By Keely Moloney
I don’t know if you’ve ever seen a house burn, but it’s not like anything else . . .
Clem Timmins has lost it all – her house, possessions and clothes. Now living in a tiny flat with her dad, she has to go to a new school far from what she knows.
On her first day, Clem meets Ellie. To fit in, Clem reveals a secret and immediately regrets sharing too much with her new friend.
How can Clem face everything in her life when all she wants to do is run away?
The Secrets We Keep by Nova Weetman follows the story of eleven-year-old Clem Timmins in the aftermath of the fire that claimed her childhood home and her mother’s life as she juggles her relationships with her grieving father, new and old friends as well as uprooting her life from the town she had always called home to start afresh at a new school.
Much like Weetman’s previous novel, Frankie and Joely, The Secrets We Keep is an honest look into the leap from childhood to adolescence as a girl today, this time with a certain heaviness that comes along with dealing with “adult problems” at a young age.
She handles topics usually reserved for older audiences, death and mental illness, in a delicate manner from the viewpoint of Clem, who ultimately is coming to terms with her own feelings towards her mother’s death and the underlying causes surrounding it.
Particularly intriguing was Weetman’s ability to tap into Clem’s mind and realistically explore the thought process and of a girl in her early teenage years when faced with death.
“My mum died a few years ago, and it was a huge impact on my kids lives. They were very close to her [and| what hurt my daughter the most was that she felt shut out of the rocess of my mum dying,” Weetman explained.
“She didn’t feel like she had access to her to just explore what it was for her. I think as adults we have this idea that children won’t understand so we keep them separate and I actually think kids are so aware of all these issues that are happening around them.”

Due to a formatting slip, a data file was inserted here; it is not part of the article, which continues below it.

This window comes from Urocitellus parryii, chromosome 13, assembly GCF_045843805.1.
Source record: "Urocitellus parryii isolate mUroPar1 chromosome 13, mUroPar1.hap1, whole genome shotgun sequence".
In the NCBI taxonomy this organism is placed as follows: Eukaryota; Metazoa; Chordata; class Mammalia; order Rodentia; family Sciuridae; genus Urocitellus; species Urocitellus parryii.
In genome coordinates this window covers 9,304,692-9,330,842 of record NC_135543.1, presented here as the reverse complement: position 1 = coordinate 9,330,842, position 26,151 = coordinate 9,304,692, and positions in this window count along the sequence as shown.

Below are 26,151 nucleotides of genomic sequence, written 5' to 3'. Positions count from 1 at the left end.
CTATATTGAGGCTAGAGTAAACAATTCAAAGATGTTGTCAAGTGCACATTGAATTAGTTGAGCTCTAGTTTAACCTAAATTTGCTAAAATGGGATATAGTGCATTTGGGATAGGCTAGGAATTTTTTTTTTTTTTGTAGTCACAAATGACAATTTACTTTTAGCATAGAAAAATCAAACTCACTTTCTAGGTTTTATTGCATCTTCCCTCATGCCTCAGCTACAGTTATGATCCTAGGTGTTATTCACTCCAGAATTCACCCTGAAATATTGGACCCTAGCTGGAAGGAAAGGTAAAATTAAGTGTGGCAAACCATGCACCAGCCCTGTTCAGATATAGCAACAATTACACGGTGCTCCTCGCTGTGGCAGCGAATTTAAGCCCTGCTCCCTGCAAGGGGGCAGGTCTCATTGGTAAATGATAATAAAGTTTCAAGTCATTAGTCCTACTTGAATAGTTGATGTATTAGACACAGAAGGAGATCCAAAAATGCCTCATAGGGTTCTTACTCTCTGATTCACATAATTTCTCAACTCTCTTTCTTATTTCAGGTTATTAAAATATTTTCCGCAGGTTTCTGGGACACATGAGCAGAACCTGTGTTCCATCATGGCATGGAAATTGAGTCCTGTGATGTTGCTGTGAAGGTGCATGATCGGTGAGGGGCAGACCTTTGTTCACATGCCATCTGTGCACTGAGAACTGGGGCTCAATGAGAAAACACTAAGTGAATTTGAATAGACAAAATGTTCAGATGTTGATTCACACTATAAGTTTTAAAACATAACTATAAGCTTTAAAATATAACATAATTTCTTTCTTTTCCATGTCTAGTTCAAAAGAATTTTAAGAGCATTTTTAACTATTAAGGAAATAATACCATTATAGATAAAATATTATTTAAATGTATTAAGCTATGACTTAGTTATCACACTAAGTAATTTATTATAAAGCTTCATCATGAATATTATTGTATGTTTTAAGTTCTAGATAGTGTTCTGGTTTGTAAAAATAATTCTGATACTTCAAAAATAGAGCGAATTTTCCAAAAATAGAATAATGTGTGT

“I definitely wrote that book with the intention of exploring subjects that I think are absolutely critical for young people in a way that they feel they can get something out of it.”
The Secrets We Keep is a relatable and true story that provides a fresh insight into kids growing up dealing with family members suffering from mental illnesses, trying to make sense of what is happening around them.
As this novel took me back to tougher periods in my own early teenage years, I found myself becoming attached to Clem and empathetic towards her struggle, being thrust into situations she didn’t entirely understand, the social implications in the schoolyard and the way she felt on display in a sense when opening up too much to classmates.
Writing the book was, in its own little way, a way for Weetman and her daughter to connect.
“This book came out of my kids watching their dad live with pretty severe depression. It was a way for my daughter and I to talk about it – me writing the book and her having a big hand in editing, and conversation around what the character of Clem goes through,” Weetman said.
“I think for her it was about realizing that it wasn’t something to be ashamed of, or keep quiet about, it was something that had to be talked about.”
Despite being slightly older than the intended audience, I found myself unable to put the book down, I became enthralled by the plotline in the way only a legitimately good story can do.
Clem’s emotional journey as she comes to terms with the anger and grief she feels, is one that has the ability to be of comfort to many readers, and it makes me wish that The Secrets We Keep had been around when I, too, was Clem’s age.
Photocredit: Nova Weetman